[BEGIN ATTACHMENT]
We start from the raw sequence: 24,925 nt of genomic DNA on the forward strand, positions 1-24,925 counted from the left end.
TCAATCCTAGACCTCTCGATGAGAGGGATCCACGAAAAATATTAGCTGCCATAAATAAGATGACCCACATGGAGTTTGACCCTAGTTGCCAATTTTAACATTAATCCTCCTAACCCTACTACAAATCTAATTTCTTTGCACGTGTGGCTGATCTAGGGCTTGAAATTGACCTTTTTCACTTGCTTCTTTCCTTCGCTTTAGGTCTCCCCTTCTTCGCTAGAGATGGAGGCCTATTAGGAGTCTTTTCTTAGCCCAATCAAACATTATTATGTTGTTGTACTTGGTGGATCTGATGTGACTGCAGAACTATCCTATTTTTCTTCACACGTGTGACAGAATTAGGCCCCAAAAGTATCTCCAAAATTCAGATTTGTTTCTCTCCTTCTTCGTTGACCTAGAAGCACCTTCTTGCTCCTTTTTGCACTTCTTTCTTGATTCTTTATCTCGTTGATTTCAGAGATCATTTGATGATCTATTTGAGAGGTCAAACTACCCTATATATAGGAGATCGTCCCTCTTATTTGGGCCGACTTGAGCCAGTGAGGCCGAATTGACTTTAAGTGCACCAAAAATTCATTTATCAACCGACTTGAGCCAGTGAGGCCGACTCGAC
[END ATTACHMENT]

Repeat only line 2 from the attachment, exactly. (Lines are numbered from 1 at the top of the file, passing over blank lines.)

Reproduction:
TCAATCCTAGACCTCTCGATGAGAGGGATCCACGAAAAATATTAGCTGCCATAAATAAGATGACCCACATGGAGTTTGACCCTAGTTGCCAATTTTAACATTAATCCTCCTAACCCTACTACAAATCTAATTTCTTTGCACGTGTGGCTGATCTAGGGCTTGAAATTGACCTTTTTCACTTGCTTCTTTCCTTCGCTTTAGGTCTCCCCTTCTTCGCTAGAGATGGAGGCCTATTAGGAGTCTTTTCTTAGCCCAATCAAACATTATTATGTTGTTGTACTTGGTGGATCTGATGTGACTGCAGAACTATCCTATTTTTCTTCACACGTGTGACAGAATTAGGCCCCAAAAGTATCTCCAAAATTCAGATTTGTTTCTCTCCTTCTTCGTTGACCTAGAAGCACCTTCTTGCTCCTTTTTGCACTTCTTTCTTGATTCTTTATCTCGTTGATTTCAGAGATCATTTGATGATCTATTTGAGAGGTCAAACTACCCTATATATAGGAGATCGTCCCTCTTATTTGGGCCGACTTGAGCCAGTGAGGCCGAATTGACTTTAAGTGCACCAAAAATTCATTTATCAACCGACTTGAGCCAGTGAGGCCGACTCGAC